The Old Ball Game

Baseball_BandWIn light of my recent posts about mission (The Buggy Whip Lesson: Recognizing a Mission Crisis, The Metamission of Arts Institutions), Sept. 29th’s New York Times Op-Ed piece on baseball was fascinating. (“Is the Game Over?” by Jonathan Mahler) I found myself reading it and channeling discussions about the future of the arts into it. There are many points of overlap between Mr. Mahler’s analysis of Major League Baseball and the state of affairs in the arts industry.

Here are just a few quotations:

As crazy as it sounds, baseball was once celebrated for its speed. . . . Mark Twain called it a symbol of “the drive and push and rush and struggle of the raging, tearing, booming 19th century!”

The point, of course, is that society has changed and, in the context of 21st-Century life, baseball is no longer seen as a fast-paced sport. As I said in a much earlier post (Things Change), “[B]efore the 20th Century, the loudest thing typical people ever heard (by far) was a symphony orchestra. No machines, no cars, certainly no jet airplanes. So the effect of hearing a large orchestra playing forté (or fortissimo!) in an auditorium must have been mind-boggling rather than merely entertaining.” The arts are still powerful, but, because of the ways the world has changed, they are not as viscerally overwhelming as they were in the past.

[B]etween 1961 and 1998, the number of franchises almost doubled. You might think that spreading baseball across the country would be good for the game, and in some ways it was: more franchises equaled more spectators. In the process, though, a lot of teams wound up in cities without deep roots in the game.

The proliferation of arts organizations (local arts agencies–arts service LAA’s–as well as arts organizations) fueled by the NEA (among other factors) in the period from 1965-1980 was even more explosive.

Baseball’s never-ending nostalgia trip has made it an inherently conservative sport . . . .

The focus on great (European) works of the past at the expense of contemporary work or work rooted in cultural expressions more familiar to newer members of society similarly makes many of our institutions seem to be highly conservative bastions. In addition, our artcentricity precludes us from addressing the interests of “non-believers.” This is a bit like the baseball world’s obsession with statistics. Indeed, I had been thinking about writing a post entitled “Inside Baseball” about the difficulty outsiders have in feeling welcomed into the arts establishment. (From Wikipedia–forgive me academic colleagues: “‘[I]nside baseball’ refers to a detail-oriented approach to the minutiae of a subject, which in turn requires such a specific knowledge about what is being discussed that the nuances are not understood or appreciated by outsiders.”)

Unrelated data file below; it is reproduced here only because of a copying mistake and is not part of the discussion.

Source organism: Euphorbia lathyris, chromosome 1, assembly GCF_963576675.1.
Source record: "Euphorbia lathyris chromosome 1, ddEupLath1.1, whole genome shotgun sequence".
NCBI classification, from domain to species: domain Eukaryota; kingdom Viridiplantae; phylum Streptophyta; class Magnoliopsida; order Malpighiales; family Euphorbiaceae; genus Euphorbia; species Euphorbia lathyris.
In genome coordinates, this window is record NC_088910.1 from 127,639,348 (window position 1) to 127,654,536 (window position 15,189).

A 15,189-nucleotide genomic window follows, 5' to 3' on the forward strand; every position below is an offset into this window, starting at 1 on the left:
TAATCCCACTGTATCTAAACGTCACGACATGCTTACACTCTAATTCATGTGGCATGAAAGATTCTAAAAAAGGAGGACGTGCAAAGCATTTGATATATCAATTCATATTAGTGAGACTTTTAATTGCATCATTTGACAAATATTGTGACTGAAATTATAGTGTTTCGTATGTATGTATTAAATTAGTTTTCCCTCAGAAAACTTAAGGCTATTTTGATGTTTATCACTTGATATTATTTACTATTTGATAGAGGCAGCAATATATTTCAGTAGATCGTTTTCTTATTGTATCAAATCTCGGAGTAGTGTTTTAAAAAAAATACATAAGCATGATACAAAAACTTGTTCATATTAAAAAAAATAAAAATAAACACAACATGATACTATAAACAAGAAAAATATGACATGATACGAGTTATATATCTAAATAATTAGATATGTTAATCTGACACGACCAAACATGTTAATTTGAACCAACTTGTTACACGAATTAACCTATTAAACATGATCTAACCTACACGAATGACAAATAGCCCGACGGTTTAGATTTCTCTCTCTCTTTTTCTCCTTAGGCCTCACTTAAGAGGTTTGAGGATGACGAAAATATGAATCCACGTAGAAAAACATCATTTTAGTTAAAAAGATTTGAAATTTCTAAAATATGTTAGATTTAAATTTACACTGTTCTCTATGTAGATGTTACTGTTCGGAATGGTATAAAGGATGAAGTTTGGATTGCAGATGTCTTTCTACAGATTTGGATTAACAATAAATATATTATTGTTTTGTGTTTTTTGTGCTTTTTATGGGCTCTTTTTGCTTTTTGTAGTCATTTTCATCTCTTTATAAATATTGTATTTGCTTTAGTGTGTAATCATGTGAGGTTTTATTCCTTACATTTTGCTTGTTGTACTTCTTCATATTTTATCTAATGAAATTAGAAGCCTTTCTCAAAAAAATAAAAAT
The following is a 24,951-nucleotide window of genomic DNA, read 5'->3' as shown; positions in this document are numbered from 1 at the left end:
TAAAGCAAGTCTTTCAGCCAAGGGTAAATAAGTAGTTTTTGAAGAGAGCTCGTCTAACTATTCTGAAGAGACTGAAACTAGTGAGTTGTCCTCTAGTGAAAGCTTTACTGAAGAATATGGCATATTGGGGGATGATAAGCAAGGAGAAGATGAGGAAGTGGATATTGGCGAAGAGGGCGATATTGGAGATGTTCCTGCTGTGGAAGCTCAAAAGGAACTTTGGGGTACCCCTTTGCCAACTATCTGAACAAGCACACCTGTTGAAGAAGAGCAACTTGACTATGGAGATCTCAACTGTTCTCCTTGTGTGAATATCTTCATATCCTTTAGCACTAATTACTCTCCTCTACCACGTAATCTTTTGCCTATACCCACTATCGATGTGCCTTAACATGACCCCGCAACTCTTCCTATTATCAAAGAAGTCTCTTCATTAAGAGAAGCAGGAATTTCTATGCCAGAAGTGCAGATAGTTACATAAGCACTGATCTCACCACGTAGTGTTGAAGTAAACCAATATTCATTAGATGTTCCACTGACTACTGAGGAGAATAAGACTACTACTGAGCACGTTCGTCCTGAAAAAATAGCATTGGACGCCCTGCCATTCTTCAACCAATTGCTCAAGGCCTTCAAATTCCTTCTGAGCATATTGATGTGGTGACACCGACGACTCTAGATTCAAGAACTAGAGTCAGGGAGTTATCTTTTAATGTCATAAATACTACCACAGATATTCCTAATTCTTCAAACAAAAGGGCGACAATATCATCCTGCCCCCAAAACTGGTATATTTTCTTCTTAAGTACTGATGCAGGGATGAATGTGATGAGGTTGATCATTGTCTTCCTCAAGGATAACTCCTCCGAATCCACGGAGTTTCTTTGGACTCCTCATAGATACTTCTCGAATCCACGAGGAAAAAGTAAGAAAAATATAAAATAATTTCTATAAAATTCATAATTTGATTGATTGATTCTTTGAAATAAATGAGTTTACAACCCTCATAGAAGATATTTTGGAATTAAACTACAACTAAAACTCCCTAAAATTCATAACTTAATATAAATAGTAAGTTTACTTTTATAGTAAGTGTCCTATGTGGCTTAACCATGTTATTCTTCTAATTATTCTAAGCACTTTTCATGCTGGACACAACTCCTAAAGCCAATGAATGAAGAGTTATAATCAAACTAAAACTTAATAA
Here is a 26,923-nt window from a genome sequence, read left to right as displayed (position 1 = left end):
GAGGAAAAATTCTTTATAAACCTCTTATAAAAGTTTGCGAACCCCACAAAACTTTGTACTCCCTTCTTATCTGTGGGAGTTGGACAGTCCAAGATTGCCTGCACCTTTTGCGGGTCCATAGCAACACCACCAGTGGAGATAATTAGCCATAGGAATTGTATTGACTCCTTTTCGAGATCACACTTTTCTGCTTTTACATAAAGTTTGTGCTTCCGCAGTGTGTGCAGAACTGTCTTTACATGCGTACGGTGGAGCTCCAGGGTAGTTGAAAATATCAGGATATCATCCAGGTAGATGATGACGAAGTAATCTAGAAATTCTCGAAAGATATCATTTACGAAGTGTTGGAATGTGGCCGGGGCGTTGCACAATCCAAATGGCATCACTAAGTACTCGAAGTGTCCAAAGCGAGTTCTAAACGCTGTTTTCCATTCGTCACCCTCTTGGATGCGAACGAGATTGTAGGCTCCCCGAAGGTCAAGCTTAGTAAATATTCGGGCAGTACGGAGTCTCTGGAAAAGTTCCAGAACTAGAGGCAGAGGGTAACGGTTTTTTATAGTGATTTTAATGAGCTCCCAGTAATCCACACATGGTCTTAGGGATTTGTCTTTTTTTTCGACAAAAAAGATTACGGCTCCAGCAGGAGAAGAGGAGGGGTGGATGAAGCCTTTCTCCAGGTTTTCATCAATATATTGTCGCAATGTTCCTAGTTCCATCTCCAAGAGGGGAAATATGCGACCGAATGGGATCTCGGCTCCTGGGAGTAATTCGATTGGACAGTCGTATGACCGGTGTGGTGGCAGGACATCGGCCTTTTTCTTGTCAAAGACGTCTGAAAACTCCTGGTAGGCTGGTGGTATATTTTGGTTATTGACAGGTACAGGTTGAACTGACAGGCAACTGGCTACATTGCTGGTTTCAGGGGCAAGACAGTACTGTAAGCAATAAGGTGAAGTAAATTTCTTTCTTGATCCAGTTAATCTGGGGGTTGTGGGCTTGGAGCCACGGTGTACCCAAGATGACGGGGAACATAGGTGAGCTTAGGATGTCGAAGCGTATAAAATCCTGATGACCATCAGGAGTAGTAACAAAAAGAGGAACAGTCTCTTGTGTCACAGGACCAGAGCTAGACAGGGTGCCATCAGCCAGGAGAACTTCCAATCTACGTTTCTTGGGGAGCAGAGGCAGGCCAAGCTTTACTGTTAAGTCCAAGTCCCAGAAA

With its 162-game season, it was the default sport; there was always a baseball game on. There still is, it’s just that now there are so many alternatives.

The point that people have many alternatives to the programming we offer is a fairly widely-shared understanding. However, we can’t afford to ignore the very real implications of that truth.

“[B]randing” is undignified for our national pastime.

This observation recognizes that we might need to do things differently in communicating with the public if we want to reach the public. (Tip-of-the-hat to Trevor O’Donnell,)

Unfortunately, Mr. Mahler’s conclusion represents a bit of wishful thinking that’s not helpful for us:

Yes, [baseball]’s quiet and slow, but if you hang in there, through all of the pitching changes and batting-glove adjustments, you might get caught up in the drama. If you don’t, there’s plenty else to watch.

There’s a whistling in the dark quality to that even though there is an acknowledgement in the last sentence that there may be trouble. It’s the trouble for the future of the arts industry that concerns me. (I don’t have any skin in the game re: baseball.) The parallels to Mr. Mahler’s analysis of the situation in baseball are fairly striking. For us in the arts, change is necessary: change that seeks broader and deeper relationships with the communities in which we work.



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  1. It’s funny that you talk about the parallels between the arts and baseball as an industry, and are encouraging us to engage. Here in Pittsburgh, where the Pirates have just had their first winning season (and first playoff appearance) since 1992, there is the renewed connection that goes with having a winning team. But it’s also clear that the Pirates’ ownership group has done what it can to see that by using its charitable arm to make partnerships between the players and community organizations and to support the creation of better youth baseball fields, among other initiatives. So there’s a couple of forms of engagement for you at the major league level.

  2. Check out an essay by Donald Barthelme called Mao Tse Tung and the Art of Baseball. He theorized fans would be turned off when player salaries (and strikes) dominated the sport. Something similar is happening in the orchestra world and, with the recent labor discussions at San Francisco Ballet, with dancers. The challenges to many ways of doing business–journalism, sports, arts, even intelligence work–are presented by the digital age.

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